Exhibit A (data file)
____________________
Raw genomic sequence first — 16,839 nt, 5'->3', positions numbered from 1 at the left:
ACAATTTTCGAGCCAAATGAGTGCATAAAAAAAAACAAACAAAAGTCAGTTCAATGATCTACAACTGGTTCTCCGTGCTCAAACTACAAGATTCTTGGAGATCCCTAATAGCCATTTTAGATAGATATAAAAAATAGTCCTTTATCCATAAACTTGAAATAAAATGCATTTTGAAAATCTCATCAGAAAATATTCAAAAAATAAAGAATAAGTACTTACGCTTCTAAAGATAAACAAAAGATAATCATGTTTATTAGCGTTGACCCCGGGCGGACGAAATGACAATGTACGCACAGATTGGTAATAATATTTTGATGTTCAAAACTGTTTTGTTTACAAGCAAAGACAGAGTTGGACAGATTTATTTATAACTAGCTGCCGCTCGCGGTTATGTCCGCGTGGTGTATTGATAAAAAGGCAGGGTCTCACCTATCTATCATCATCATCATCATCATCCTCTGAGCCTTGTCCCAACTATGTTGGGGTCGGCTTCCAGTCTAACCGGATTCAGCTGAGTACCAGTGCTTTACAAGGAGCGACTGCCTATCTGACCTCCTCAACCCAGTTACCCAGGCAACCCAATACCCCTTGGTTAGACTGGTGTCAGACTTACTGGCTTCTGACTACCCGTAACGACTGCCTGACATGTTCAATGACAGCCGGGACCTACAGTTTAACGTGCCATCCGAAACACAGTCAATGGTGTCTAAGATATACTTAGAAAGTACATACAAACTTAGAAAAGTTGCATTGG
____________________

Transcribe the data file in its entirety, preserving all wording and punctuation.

Raw genomic sequence first — 16,839 nt, 5'->3', positions numbered from 1 at the left:
ACAATTTTCGAGCCAAATGAGTGCATAAAAAAAAACAAACAAAAGTCAGTTCAATGATCTACAACTGGTTCTCCGTGCTCAAACTACAAGATTCTTGGAGATCCCTAATAGCCATTTTAGATAGATATAAAAAATAGTCCTTTATCCATAAACTTGAAATAAAATGCATTTTGAAAATCTCATCAGAAAATATTCAAAAAATAAAGAATAAGTACTTACGCTTCTAAAGATAAACAAAAGATAATCATGTTTATTAGCGTTGACCCCGGGCGGACGAAATGACAATGTACGCACAGATTGGTAATAATATTTTGATGTTCAAAACTGTTTTGTTTACAAGCAAAGACAGAGTTGGACAGATTTATTTATAACTAGCTGCCGCTCGCGGTTATGTCCGCGTGGTGTATTGATAAAAAGGCAGGGTCTCACCTATCTATCATCATCATCATCATCATCCTCTGAGCCTTGTCCCAACTATGTTGGGGTCGGCTTCCAGTCTAACCGGATTCAGCTGAGTACCAGTGCTTTACAAGGAGCGACTGCCTATCTGACCTCCTCAACCCAGTTACCCAGGCAACCCAATACCCCTTGGTTAGACTGGTGTCAGACTTACTGGCTTCTGACTACCCGTAACGACTGCCTGACATGTTCAATGACAGCCGGGACCTACAGTTTAACGTGCCATCCGAAACACAGTCAATGGTGTCTAAGATATACTTAGAAAGTACATACAAACTTAGAAAAGTTGCATTGG